LAWYERS, MISTAKES AND EMAIL: PUSH THOSE BUTTONS AT YOUR OWN (AND SOMETIMES YOUR CLIENT’S) PERIL
There are some issues in legal practice that reoccur with surprising frequency. Yesterday a lawyer on Twitter recounted how that had accidentally been copied into an email chain that they were, most definitely, not meant to see. It is a reminder of the dangers of email, particularly for lawyers. Something typed in haste, or in jest, can cause major difficulties. Here is a reminder of the times that careless emails have caused embarrassment to the legal profession.
“CHURN THAT BILL,BABY”
The e-mails in a report by the ABA Journal in relation to a dispute with DLA Piper must have been written by people who believed their communications stood no chance of seeing the light of day.
“Now Vince has random people working full time on random research projects in standard ‘churn that bill, baby!’ mode,” wrote Thomson. “That bill shall know no limits.”
This was explained by the firms “the emails were in fact an offensive and inexcusable effort at humor, but in no way reflect actual excessive billing.” Either way it is hardly a welcome document in a case that was a dispute about over-billing.
E-MAILS READ OUT IN COURT: “I SPEND MOST OF MY DAYS BULL****ING PEOPLE”
Few lawyers think that their e-mails could be read out in court, particularly in cases where they are the defendants. This is what happened to the defendants in the trial of Dewey & LeBoeuf partners.
“—Responded this way to an email congratulating him on a refinanced debt: “No problem. I spend most days bulls—ing people.”
—Gave this advice: “Do what I do. Work out a lot and do drugs.”
—Responded this way to an email urging partners to collect money from clients: “If any of them call me, I will kill them.””
E-MAILS THAT JUDGES GET HOLD OF (BECAUSE IT WAS SENT DIRECTLY TO THEM BY THE SENDER)
Lady (Legal) Writer reported on embarrassing e-mails in Indiana
“…a Nebraska lawyer accidentally copied a Nebraska Supreme Court justice on an email about a case that had just been heard by that court. The lawyer (who was not involved in the case) sent the email to two attorneys involved in the case to congratulate them on their oral arguments in the case and the way they “dealt with some ill-conceived and uninformed questions.” Unfortunately for the lawyer, he accidentally copied twenty-four other people on the email, including the chief justice.”
COPYING IN THE PERSON MAKING THE DECISION
Many, if not all, of us will have made some errors with emails on some occasion. There is a danger, however, when this happens in litigation. This can be seen in the judgment of Mr Justice Popplewell in T -v- V  EWHC 565 (Comm).
The applicant was seeking an order removing an arbitrator on the grounds that she had improperly made a peremptory order. (The application was unsuccessful).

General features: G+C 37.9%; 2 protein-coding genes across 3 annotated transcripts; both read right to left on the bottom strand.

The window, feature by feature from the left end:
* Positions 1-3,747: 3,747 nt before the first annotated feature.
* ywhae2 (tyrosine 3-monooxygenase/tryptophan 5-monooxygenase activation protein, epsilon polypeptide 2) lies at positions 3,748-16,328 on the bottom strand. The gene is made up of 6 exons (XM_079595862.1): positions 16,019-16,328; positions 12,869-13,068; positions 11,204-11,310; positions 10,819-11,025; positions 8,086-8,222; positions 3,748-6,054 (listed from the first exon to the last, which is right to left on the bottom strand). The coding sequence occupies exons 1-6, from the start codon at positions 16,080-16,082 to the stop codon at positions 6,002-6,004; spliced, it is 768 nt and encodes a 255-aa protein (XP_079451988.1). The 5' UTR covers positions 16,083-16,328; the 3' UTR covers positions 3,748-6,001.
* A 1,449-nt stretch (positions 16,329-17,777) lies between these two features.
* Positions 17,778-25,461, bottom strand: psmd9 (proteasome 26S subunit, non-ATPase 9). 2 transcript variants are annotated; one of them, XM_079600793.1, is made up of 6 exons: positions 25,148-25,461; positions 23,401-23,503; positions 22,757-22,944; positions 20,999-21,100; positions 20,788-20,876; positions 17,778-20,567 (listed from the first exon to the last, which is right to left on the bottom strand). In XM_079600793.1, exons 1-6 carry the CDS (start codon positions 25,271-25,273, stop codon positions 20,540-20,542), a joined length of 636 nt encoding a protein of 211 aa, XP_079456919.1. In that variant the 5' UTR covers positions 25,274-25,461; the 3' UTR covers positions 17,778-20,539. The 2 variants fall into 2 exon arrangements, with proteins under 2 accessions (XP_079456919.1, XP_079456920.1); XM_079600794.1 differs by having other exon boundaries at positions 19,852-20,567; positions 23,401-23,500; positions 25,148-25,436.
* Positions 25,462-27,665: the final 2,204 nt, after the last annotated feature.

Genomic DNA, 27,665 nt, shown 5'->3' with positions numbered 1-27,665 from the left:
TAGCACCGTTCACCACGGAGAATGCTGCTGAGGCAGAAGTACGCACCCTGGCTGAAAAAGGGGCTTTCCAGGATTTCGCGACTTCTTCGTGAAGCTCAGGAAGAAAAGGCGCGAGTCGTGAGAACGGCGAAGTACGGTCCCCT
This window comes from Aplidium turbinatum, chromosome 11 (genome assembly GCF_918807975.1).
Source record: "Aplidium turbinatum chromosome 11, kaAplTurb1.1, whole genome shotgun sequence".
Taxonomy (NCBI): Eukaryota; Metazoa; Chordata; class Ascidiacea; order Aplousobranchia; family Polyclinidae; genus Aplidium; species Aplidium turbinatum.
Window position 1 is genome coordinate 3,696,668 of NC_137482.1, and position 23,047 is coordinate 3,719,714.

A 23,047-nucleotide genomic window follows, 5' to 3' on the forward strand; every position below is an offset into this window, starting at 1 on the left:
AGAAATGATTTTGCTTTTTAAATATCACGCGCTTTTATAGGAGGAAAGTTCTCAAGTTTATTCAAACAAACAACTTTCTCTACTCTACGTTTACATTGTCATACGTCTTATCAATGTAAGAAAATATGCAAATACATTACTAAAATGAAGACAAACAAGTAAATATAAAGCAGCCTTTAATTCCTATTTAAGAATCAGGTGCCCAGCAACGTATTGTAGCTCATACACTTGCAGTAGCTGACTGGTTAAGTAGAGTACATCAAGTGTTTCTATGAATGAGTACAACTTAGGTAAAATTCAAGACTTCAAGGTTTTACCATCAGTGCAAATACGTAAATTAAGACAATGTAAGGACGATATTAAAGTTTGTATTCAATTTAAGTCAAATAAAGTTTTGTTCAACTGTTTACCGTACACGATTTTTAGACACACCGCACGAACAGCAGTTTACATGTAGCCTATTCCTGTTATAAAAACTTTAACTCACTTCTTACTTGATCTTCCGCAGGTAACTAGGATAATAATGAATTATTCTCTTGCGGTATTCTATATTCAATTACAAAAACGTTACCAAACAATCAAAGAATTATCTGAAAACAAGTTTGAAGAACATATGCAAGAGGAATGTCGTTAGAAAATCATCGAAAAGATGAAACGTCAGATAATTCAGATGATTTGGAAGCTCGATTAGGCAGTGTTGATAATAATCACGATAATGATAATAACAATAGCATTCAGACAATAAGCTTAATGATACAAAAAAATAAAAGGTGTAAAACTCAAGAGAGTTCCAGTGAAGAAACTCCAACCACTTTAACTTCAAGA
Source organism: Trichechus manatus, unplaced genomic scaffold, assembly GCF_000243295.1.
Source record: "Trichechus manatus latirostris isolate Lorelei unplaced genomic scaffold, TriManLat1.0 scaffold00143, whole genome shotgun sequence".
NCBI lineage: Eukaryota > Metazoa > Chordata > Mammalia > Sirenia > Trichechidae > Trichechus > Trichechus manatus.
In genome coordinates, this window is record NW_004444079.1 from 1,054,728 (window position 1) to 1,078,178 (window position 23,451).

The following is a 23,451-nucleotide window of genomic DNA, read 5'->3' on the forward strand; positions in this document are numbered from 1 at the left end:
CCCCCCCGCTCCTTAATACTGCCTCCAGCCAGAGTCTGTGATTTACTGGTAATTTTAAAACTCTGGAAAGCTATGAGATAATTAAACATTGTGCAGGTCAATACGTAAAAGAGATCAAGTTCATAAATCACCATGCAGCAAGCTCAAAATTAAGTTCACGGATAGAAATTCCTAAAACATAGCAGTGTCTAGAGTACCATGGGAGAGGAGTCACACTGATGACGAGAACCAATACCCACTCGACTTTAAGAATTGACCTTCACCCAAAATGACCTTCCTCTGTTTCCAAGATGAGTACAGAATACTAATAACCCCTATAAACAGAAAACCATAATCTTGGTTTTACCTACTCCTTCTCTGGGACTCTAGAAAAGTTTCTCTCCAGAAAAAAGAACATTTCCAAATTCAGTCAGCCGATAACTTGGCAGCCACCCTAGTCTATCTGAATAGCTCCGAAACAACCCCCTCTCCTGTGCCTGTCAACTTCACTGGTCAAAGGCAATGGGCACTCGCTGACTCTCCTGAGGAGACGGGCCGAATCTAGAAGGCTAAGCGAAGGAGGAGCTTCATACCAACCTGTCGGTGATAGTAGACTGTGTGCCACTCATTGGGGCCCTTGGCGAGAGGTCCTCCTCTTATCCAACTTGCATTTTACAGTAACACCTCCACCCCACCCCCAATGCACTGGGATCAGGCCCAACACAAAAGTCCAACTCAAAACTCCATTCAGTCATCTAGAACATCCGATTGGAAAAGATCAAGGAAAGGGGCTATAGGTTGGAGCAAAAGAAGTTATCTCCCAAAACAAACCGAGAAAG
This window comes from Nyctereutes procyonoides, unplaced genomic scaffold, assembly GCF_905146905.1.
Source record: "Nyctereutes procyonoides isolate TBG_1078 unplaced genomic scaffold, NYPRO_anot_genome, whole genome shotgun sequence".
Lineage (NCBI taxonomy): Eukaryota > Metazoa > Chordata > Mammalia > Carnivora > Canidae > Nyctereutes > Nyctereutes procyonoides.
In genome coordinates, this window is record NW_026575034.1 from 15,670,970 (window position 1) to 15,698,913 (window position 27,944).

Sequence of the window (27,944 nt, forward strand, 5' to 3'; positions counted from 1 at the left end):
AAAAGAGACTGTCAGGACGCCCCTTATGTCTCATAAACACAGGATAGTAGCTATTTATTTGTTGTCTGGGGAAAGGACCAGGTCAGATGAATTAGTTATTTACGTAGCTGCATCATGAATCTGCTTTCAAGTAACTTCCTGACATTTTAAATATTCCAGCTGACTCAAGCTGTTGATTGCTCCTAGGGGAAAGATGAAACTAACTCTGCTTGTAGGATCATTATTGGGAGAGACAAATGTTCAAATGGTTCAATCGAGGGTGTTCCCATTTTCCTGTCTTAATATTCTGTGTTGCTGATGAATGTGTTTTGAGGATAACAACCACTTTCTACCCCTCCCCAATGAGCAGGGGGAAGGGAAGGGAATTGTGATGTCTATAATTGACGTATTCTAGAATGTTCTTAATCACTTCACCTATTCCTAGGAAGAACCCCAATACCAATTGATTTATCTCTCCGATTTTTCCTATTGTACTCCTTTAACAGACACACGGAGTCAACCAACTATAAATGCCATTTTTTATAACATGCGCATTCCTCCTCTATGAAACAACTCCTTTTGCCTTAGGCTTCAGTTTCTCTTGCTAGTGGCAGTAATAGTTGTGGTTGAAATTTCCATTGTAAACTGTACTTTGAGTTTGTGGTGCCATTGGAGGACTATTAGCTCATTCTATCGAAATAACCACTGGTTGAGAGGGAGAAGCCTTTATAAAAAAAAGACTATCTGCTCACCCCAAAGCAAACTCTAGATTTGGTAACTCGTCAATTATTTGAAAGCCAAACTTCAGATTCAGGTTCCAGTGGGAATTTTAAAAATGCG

The judgment contains a detailed account of the steps taken in the arbitration and the arbitrators attempts to avoid delay. During the email correspondence one of the parties accidentally copied the arbitrator and the opposing solicitor (“A”) into the inter partes corespondence.
In response to issues over payment of the arbitrator’s fees one of the parties “T” sent an email.
“That letter was copied by email to Mr. G’s client, T. About an hour later T sent a responsive email addressed to Mr. G saying, “Well said. My only criticism is that you should have told her to resign”[that is a reference to arbitrator]. T, no doubt unintentionally and by pushing the reply all button, copied that response not just to Mr. G but to A and to the relevant solicitor at Griffin Law. Mr. G sent a response promptly to T, copied to the arbitrator and to the other side saying:
“Anthony, I realise this is an error on your part. I stress and confirm [A] is a professional and I am sure you would not resign because you as a professional. I am sure she will take your word that you will pay soonest and will make her decisions as she confirms this will not affect her judgment.” (sic)
A little under half an hour later T responded to Mr G, again copied to A and Griffin Law, “Paul, can’t you take a joke?” Mr. G, no doubt mindful of trying to diminish any damage that might be caused, sent an email to T copied to A saying, “I appreciate you are under stress and I will ignore this message. I appreciate this is difficult for you. You have told you that in error, you have sent these emails to the arbitrator and you apologise to her”. (sic)”
This led to further correspondence:
“We also refer to the email that [T] sent following receipt of the letter. Clearly this email was not meant for the eyes of the arbitrator, however, it goes to show your client’s contemptuous attitude towards the arbitration and also the fact that he is well aware of what is happening. One can only assume that he has been aware of what has occurred all along and positively giving instructions to delay and inhibit the progress of the arbitration.”
The accident copying of an email to the arbitrator did not play any part in the overall decision of the court (or the arbitrator). However the case illustrates how easily this is done. There are real dangers with “reply all” or failing to check who is receiving the email. Further the sending of an email to a number of parties, including the client, poses a major risk if the client responds by pressing “reply all”. It is a dangerous thing to do.